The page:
-Chemical use to control microbial growth in the body is SELECTIVE (targets the pathogen and not the host) -ANTIMICROBIAL AGENTS=target microbes that cause infections. -include antibacterials, antivirals, antifungals, and antibiotics. ANTIBIOTICS: -means anti-living -Drugs that inhibit or kill infectious agents. -They don t kill viruses. -antibiotics are chemicals produces by fungi or bacteria that target other bacteria. -SELECTIVE TOXICITY= ability to target specific bacteria and not effect the host. -antibiotics have 5 modes of action that can explain how they target bacterial cells. -MODE OF ACTION=how it works 5 MODES OF ACTION OF ANTIBIOTICS: 1.Inhibit cell wall synthesis -these drugs are selectively toxic to certain fungal or bacterial cells, which have cell walls, but not to animals, which lack cell walls. -target peptidoglycan layer in cell wall. -inhibit peptifoglycan formation by binding to enzymes that cross-link the NAM subunits. -With incorrectly formed peptidogycan layers, bacterial cells have weakened cell walls and are less resistant to the effects of osmotic pressure. -effective only on bacterial cells that are growing or reproducing because these drugs only prevent the formation of pept. and have no effect on preexisting peptidoglycan layers. This dormant cells are unaffected. 2.Inhibit protein synthesis -drugs that inhibit protein synthesis (translation) do so by targeting the differences between prokaryotic and eukaryotic ribosomes. -they selectively target the 70S ribosomes of prokaryotic cells which are composed of 30S and 50S subunits.

-the 30S and 50S subunits play a role in the initiation of protein synthesis, in codon recognition, and in the docking of tRNA-amino acid complexes. -Some drugs can change the shape of the 30S subunit, making it impossible for the ribosome to read the codons of mRNA correctly. -TETRACYLINES block the tRNA docking sites , which then prevents the incorporation of additional amino acids into a growing polypeptide.(this inhibits the growth of the protein) 3.Inhibit nucleic acid synthesis -drugs function to target the nucleic acids DNA and RNA -Block either the replication of DNA or the transcription into RNA. -interfere with the ability og nucleic acids to bind together to form chains. -some bind to enzyme active sites in order to block enzymes from binding, thus, inhibiting nucleic acid synthesis. 4.Interfere with cell membranes -some drugs target lipids in the membranes -prevent lipid synthesis or attach to specific lipids that are found in the bacterial membranes. -disrupts membranes causing lysis of the ell. -disrupts transport across membranes. -block lipid synthesis when then drug binds to a specific enzyme used for lipid synthesis. 5.Interfere with a metabolism -many bacteria make their own folic acid which is a man type of metabolic pathway. -some drugs interfere with folic acid synthesis -PABA is crucial for the synthesis of nucleotides (folic acid) required for DNA and RNA synthesis. -PABA converts to hihydrofolic acid then to tetrahydrofoloic acid which is used for DNA synthesis. -SPECTRUM OF ACTIVITY= characteristic of antibiotic that refers to what the antibiotic acts on -BROAD SPECTRUM=effect many types of bacteria -NARROW SPECTRUM= effects only a few types.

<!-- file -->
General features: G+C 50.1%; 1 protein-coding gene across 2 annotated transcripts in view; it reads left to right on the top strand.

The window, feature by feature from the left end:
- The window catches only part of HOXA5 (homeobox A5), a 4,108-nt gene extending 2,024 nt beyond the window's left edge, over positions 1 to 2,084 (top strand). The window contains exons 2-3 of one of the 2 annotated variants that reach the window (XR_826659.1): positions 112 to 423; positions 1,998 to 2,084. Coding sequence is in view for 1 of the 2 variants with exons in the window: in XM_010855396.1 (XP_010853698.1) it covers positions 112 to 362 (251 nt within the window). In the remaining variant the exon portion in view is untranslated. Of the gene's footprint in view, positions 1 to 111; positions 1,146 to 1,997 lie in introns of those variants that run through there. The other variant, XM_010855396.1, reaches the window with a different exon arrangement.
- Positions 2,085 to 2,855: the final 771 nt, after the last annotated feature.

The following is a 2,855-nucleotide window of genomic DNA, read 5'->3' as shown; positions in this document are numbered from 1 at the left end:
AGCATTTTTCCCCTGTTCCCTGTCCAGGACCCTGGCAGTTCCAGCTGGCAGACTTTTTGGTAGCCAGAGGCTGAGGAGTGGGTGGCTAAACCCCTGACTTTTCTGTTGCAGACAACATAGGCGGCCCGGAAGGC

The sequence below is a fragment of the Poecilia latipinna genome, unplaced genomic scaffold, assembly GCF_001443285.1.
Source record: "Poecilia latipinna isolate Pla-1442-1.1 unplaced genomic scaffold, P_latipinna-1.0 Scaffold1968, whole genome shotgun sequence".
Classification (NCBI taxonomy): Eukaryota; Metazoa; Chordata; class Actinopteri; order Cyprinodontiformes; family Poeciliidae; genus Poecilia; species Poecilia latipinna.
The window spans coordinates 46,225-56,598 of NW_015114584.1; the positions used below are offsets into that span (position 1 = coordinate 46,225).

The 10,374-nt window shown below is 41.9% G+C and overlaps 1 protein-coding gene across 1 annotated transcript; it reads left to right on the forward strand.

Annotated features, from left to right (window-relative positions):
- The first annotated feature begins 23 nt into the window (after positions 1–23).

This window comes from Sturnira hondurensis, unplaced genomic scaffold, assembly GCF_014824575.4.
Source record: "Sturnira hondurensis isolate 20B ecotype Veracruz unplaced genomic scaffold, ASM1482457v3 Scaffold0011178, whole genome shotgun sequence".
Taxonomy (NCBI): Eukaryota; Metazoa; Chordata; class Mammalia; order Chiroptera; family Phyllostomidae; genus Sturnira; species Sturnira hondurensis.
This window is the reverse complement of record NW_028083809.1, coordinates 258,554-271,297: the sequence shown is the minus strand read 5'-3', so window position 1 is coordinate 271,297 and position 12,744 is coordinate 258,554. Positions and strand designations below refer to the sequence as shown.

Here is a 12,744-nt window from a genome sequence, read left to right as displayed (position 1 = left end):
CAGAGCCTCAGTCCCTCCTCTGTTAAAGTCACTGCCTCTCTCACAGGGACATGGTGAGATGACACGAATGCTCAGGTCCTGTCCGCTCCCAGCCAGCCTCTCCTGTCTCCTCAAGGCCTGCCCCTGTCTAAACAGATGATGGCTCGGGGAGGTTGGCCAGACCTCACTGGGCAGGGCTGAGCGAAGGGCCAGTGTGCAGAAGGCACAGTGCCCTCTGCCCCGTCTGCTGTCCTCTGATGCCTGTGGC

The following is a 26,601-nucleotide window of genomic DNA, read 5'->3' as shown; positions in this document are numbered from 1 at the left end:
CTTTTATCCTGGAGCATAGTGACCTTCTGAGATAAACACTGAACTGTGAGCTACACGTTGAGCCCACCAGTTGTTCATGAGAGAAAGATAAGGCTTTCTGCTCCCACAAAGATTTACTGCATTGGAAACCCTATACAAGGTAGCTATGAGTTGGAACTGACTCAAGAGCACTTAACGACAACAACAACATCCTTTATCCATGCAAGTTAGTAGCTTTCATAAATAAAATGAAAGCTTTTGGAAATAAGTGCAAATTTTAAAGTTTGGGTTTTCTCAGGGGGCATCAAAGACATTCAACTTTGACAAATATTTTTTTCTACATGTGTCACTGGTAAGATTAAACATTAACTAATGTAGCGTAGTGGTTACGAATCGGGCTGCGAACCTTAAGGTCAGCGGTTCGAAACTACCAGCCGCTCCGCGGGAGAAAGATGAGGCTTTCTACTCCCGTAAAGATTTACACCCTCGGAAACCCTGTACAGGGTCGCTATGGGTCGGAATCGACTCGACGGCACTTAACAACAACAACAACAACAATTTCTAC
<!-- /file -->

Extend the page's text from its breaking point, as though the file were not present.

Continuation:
RESISTANCE TO ANTIBIOTICS
-specifically to antibacterial drugs -bacteria is resistant to drugs not to hosts -bacteria have their own modes of action they use to resist that modes of action of antibiotics 5 MODES OF ACTION OF RESISTANCE 1.Some resistance cells may produce their own enzymes that destroy or deactivate a drug. -ex: some produce an enzyme called B-lactamase which breaks the drug. 2.Modify the target of the drug so that the drug no longer works properly

-by modifying the target of the drug, the drug can no longer attach to that target, or it binds to it less effectively. 3. Slow or block the entry of a drug -typicaly envolves changes in structure or electrical charge of their cytoplasmic membrane proteins that constitute channel pores. 4. Alter their metabolic chemistry, or abandon the metabolic step altogether. -this makes it so the drug can no longer effect the bacteria s metabolism. 5. Pump the antimicrobial out of the cell quickly before the drug can act. -EFFLUX PUMP (resistance pump)= pump powered by ATP that pumps out drugs. -pumps are important because they can pump more then one type of drug out and most of them are on plasmids that can be shared between bacteria. *FIG 10.2 and FIG 10.6

-TRANSFORMATION= When chromosomal DNA that is lost from a dead lysed cell is taken into a nighbor cell and broken down and incorperated into that live cell s DNA -When this happends the live cell is not transformed because it now has the resistance that the lysed cell had. -TRANSDUCTION= involves the transfer of DNA from one cell to another via replicating virus called a PHAGE -the phage injects its genome into the host cell and directs it to synthesize new phages -CONJUGATION=The physical contact between a donor cell and a recipient cell through PILI that takes place in order to transfer genetics in bacteria. -unlike in transformation and transduction methods, the donor cell in conjugation remains alive. -all chromosomal information is picked up via vertical of horizontal gene transformation. -VERTICAL GENE TRANSFORMATION= the passing of genes to the next generation. -HORIZONTAL GENE TRANSFORMATION= the passing of a microbes genes to another microbe of the SAME generation. -transduction, translation, and conjugation are types of horizontal gene transformation. -involves a donor cell passing on part of its genome to a recipient cell.

MICROBIAL GENETICS